So, we're two months into the year and the only item I've purchased for myself with respect to clothing and shoes is a pair of black, suede-like ankle boots. The skinny heel barely squeaks into the appropriate category for the office, but it does. I have trouble finding dress shoes that fit comfortably on my flat feet and look the way I want them to look. I'm not into trendy shoes at all, especially for work. My shoe size is a 5.5 - 6, which means my size is quite often sold out when I do find a pair that I like.
I'd been wearing a pair of black heeled boots at work that are at least 13 years old but because they weren't trendy when I purchased them, no one ever suspected that they were that old. I also have two pairs of black shoes that are about the same age (10-13 years old) that also don't look old. (One trick to stretch out the life of shoes is to not city commute in them.) Unfortunately, the heels of my old boots began to fall apart and I had thought about getting them repaired but there were other areas of wear and tear that didn't make it worth it. We aren't talking about anything over-expensive either. They all came from the Nine West outlet store. My new boots were purchased from DSW on sale for $48.
Something changed within me after I had the girls and I don't know if it was the simple act of becoming a mother or a change in my priorities or maybe a combination of many items. For my entire adulthood, up until I became pregnant, I was the same weight. My clothing size never changed so it was easy to accumulate a pretty decent wardrobe. I was a bargain shopper back then, but I had the time. So much dear old sweet time to shop and shop and shop. If I went to the mall for an afternoon and only purchased one item, that was fine. If that happened now, I'd feel as if I had wasted an afternoon. Having triplets was difficult on so many different levels, one of them being that I had to start over almost completely with clothes. I wore maternity clothes for months after the girls were born, mainly because I still looked pregnant and they felt comfortable. I remember once that summer after their birth, Rich waited in the van with the babies while I ran into Walmart for diapers. Another customer kept insisting that I go ahead of her in line because she thought I was pregnant.
I gained about 45-50 pounds during the triplet pregnancy and an extra 10 pounds decided to hang around for awhile afterwards. (The cherry coke and brownies consumed at two in the morning to keep myself awake while feeding little ones most definitely didn't help.) I eventually reached the point where wearing maternity clothes was annoying and the XXL concert tees weren't acceptable and rifling through the wardrobe of my previous body was frustrating so I had to start over, one purchase at a time. It was slow. I didn't have time to wander through malls or clothing stores, carrying armload after armload of clothes to the dressing room because every item now needs to be tried on. I can't eyeball it to see if it will fit.
Slowly I began to build up a new wardrobe but I knew that I was in between sizes. I remember looking at my thighs in the mirror on the back of the door to our bedroom. They didn't look all that bad filled in but they weren't mine. That's not what I looked like. Sure enough, it took a few years but I was able to get back down to a weight about 5 pounds more than what I weighed before my pregnancy with Abbey. I would periodically rifle through the bins of clothes I had stored in the basement searching for items that could potentially fit me, and some did. Even though my weight was close to what it was before, my body is not the same shape. My ribcage expanded and never shrunk back down. And then there's the whole diastasis recti issue.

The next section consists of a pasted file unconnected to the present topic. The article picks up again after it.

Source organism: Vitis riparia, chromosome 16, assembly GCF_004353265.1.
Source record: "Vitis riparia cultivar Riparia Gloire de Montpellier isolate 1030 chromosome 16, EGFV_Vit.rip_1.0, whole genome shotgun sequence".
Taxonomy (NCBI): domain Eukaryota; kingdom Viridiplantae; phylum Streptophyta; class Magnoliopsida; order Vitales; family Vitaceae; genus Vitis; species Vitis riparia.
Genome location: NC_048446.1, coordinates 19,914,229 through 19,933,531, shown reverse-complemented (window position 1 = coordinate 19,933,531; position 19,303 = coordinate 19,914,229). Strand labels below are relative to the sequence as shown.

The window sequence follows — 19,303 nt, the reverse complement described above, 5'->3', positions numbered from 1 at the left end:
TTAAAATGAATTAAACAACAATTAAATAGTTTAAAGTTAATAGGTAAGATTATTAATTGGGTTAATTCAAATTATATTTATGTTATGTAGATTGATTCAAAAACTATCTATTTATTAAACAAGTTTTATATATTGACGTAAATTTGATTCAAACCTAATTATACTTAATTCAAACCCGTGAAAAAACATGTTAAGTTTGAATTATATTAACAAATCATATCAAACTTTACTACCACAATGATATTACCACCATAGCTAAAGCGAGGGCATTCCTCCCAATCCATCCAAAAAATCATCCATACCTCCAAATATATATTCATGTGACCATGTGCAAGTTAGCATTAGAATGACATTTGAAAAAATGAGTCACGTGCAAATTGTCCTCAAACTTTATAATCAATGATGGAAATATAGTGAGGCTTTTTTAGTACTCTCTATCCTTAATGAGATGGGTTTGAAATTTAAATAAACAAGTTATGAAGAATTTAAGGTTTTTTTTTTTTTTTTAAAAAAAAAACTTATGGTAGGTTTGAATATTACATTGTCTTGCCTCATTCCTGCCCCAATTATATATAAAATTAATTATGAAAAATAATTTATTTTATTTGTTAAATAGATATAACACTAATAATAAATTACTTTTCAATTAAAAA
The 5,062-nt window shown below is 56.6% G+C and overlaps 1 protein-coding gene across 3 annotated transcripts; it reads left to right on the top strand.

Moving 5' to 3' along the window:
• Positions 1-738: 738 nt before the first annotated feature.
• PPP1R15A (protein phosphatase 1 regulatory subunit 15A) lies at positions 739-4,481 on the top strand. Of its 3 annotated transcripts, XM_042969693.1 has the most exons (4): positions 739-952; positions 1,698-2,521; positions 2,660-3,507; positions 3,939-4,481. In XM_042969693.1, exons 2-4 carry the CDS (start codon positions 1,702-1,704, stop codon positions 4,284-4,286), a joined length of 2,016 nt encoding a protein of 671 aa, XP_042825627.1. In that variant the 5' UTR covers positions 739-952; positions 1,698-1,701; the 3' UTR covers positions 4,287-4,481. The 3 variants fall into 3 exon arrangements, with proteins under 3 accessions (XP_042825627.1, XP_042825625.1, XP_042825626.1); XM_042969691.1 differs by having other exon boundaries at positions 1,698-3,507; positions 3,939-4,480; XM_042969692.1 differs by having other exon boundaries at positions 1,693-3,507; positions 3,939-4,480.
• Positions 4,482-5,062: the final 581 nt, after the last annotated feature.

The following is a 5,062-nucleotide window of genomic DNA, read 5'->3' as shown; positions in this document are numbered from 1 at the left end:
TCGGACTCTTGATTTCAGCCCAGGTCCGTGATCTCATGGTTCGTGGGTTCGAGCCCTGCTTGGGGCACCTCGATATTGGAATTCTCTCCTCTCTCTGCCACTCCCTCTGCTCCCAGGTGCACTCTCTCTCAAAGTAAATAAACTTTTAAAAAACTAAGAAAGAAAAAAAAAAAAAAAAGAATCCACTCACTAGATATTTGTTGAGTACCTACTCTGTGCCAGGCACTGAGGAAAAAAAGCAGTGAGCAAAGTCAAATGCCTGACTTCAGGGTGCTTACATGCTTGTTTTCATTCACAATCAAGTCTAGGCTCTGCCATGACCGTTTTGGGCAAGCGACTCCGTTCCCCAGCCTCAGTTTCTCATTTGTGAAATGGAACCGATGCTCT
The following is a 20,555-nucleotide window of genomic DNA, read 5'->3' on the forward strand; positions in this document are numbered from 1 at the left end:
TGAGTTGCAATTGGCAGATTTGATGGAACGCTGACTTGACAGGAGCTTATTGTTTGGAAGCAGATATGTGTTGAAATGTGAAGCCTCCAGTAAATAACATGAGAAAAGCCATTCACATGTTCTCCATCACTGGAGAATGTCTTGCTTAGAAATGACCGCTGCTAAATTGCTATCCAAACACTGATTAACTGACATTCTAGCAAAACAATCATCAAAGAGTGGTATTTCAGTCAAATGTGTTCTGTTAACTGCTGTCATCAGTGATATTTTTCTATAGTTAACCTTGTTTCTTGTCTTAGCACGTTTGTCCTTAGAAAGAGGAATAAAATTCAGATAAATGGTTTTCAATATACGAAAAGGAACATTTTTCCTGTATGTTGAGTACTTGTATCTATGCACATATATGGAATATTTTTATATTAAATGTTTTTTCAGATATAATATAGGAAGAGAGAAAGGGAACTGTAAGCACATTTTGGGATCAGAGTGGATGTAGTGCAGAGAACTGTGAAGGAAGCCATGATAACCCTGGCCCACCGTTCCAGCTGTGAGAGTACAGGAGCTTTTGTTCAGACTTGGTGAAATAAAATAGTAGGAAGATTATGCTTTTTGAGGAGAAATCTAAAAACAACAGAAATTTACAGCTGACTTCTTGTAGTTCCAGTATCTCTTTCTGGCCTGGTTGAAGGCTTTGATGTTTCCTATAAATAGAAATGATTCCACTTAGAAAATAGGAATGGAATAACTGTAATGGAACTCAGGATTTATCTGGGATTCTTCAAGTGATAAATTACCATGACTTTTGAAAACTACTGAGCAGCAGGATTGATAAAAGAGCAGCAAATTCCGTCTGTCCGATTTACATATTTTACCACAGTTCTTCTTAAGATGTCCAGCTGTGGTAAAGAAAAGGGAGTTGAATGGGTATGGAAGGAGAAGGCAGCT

My closet now is a bit of a mess. There are some too big items that need to be officially donated and others that I don't want to toss because I just don't have anything else to wear. I would love a bunch of new clothes but I've become pretty frugal. It almost seems like because I didn't have time to shop and had such difficulty in finding clothes that fit, I just learned to make do with what I had and now that I do have some more time (but not really), I don't think it's necessary. Maybe because I went so long without. I would rather save that money or use it elsewhere.
The other day I was wearing light brown wool dress trouser (don't really like the word but it's the best one to describe them) with a pink tweed dress jacket. Both are nine years old. The pants were from The Gap and the jacket was from Old Navy. Old freaking Navy. No one believes it when I tell them that. People assume that money equals quality and if you want your clothing to last, you need to spend a ton of money on it. Nope. Just take care of it. (Now, I know that there's a lot of crap out there that won't last but there's a lot that will. And it's not crap.)
I went back to work when the girls were about 15 months old, which was a long "maternity leave" partly due to the fact that I needed to find a new job. It was hard back then and it's hard now. With age and as a mother, I've matured. We bought our first house when I was 30 years old. At the time, I was so young and we weren't thinking of it as our 'forever' home so the length of the mortgage wasn't given much thought. We have no plans to move from our second, and current home, and I've come to the conclusion that I don't want to be 65 years old making monthly mortgage payments. I want to retire at some point, I want to pay for my kids to go to college. I want to spend part of my golden years someplace warm, where my body won't ache from the ceaseless blasts of arctic cold.
I've come to rely on frugality here and there to help with our financial goals. I could (and will) write more regarding other frugal aspects of our life. There's always give and take though. And my fabric hoarding problem...